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Attend a Pro-Ag Outlook and Management Seminar near youAttend a Pro-Ag Outlook and Management Seminar near you

Sessions on the farm financial situation are scheduled across Iowa during November and December.

Rod Swoboda 1

November 7, 2017

3 Min Read
CASH FLOW: Rather than storing unpriced bushels, using a different marketing strategy — like preharvest marketing — will be key this year and in the future to meet cash flow needs. That topic will be discussed at ISU’s upcoming economic outlook meetings.

Iowa State University Extension has scheduled a series of Pro-Ag Outlook and Management Seminars to be held across the state in November and December.

The program is designed to provide farmers and agribusiness leaders a concise evaluation of current market conditions, expected trends in crop and livestock income potential, and management implications. Participants also will receive an overview and update of the agricultural industry and learn how changes that are taking place may affect Iowa producers.

Speakers will vary by location but will include the following ISU Extension and Outreach state specialists: Chad Hart, associate professor in economics and Extension grain markets specialist; Alejandro Plastina, assistant professor and Extension economist; Lee Schulz, assistant professor and livestock economist; Keri Jacobs, assistant professor and cooperatives economist; and Wendong Zhang, assistant professor and Extension economist. ISU Extension field specialists will also be present at the meetings.
This program takes a deep look into the outlook for agriculture in 2018 and provides an opportunity to discuss the current Iowa economic situation with university experts.

Seminar locations and dates
Registration can be done on-site 30 minutes prior to the start of each program. There is a registration fee for the program. Additional registration information can be found online.

Nov. 10 at 9:30 a.m. Hawkeye Community College, Tama Hall, Waterloo
Nov. 13 at 9 a.m. Polk County Extension Office, Altoona
Nov. 16 at 4 p.m. Webster County Extension Office, Fort Dodge
Nov. 17 at 1 p.m. Hardin County Extension Office, Mason City
Nov. 21 at 9:30 a.m. Carroll County Extension Office, Carroll
Dec. 1 at 1:30 p.m. Spencer School Administrative Building, Spencer
Dec. 4 at 9 a.m. Warren Cultural Center, Greenfield
Dec. 6 at 12:30 p.m. Johnson County Extension Office, Iowa City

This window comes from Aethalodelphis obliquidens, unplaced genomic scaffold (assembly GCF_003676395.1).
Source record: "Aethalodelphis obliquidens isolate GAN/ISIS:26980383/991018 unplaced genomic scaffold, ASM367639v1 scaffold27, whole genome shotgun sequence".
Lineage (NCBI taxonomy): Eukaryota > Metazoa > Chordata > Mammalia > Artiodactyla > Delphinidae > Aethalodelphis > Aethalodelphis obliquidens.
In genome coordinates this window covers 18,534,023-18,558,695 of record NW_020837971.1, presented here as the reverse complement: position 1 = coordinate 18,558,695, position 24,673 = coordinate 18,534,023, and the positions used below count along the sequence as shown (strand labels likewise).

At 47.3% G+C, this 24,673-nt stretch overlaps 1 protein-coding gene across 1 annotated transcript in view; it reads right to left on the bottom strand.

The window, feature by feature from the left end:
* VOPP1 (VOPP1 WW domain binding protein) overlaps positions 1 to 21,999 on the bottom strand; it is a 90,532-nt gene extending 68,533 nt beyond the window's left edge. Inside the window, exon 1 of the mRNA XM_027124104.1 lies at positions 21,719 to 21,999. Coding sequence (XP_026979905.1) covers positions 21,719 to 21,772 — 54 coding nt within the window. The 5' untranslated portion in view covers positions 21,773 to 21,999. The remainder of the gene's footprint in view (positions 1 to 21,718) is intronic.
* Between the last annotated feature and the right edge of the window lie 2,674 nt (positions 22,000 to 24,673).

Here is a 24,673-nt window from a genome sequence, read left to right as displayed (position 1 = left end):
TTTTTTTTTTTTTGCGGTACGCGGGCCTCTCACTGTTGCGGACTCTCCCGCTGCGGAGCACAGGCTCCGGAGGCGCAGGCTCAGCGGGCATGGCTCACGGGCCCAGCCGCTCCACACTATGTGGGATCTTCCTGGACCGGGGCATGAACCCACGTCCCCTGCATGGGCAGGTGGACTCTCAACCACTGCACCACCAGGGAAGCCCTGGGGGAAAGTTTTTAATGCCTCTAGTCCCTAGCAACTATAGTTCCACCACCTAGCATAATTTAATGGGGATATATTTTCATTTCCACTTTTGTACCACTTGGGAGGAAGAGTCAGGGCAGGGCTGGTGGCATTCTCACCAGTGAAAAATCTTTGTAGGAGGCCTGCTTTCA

Dec. 7 at 7:30 a.m. Henry County Extension, Mount Pleasant
Dec. 7 at 2 p.m. Hotel Ottumwa, Ottumwa
Dec. 12 at 1:30 p.m. Pin Oak Conservation, South Highway 14, Chariton

Generating cash helps pay the bills
A related topic to be discussed at these meetings is how crop marketing strategies and tools can be used to generate money to help farmers meet cash flow needs. Some farmers are already feeling the cash flow crunch at the end of 2017, and more will face an increasing cash flow challenge in 2018. With big crops harvested this fall and continued low grain prices, farmers are storing a lot of bushels unpriced and are hoping for a price rise to generate cash to meet debt obligations. But will the price improvement come in time to pay the bills?

“While most lenders like to emphasize strong balance sheets, it’s the farming operation’s ability to generate cash that pays the bills,” says Steve Johnson, ISU Extension farm management specialist in central Iowa. Some farmers did a good job of forward-contracting 2017 new-crop bushels and hedging or buying “put options,” and will avoid many cash flow concerns this fall and winter. However, the farmers who are holding large quantities of unpriced crops could have cash flow problems, and need to focus on understanding and learning how to use other marketing strategies and tools rather than simply storing bushels unpriced.

“Marketing to help meet your farm’s cash flow needs will be one of the important topics discussed at these upcoming ISU Pro-Ag Outlook meetings,” says Johnson.

About the Author(s)

Rod Swoboda 1

Editor, Wallaces Farmer

Rod, who has been a member of the editorial staff of Wallaces Farmer magazine since 1976, was appointed editor of the magazine in April 2003. He is widely recognized around the state, especially for his articles on crop production and soil conservation topics, and has won several writing awards, in addition to honors from farm, commodity and conservation organizations.

"As only the tenth person to hold the position of Wallaces Farmer editor in the past 100 years, I take seriously my responsibility to provide readers with timely articles useful to them in their farming operations," Rod says.

Raised on a farm that is still owned and operated by his family, Rod enjoys writing and interviewing farmers and others involved in agriculture, as well as planning and editing the magazine. You can also find Rod at other Farm Progress Company activities where he has responsibilities associated with the magazine, including hosting the Farm Progress Show, Farm Progress Hay Expo and the Iowa Master Farmer program.

A University of Illinois grad with a Bachelors of Science degree in agriculture (ag journalism major), Rod joined Wallaces Farmer after working several years in Washington D.C. as a writer for Farm Business Incorporated.

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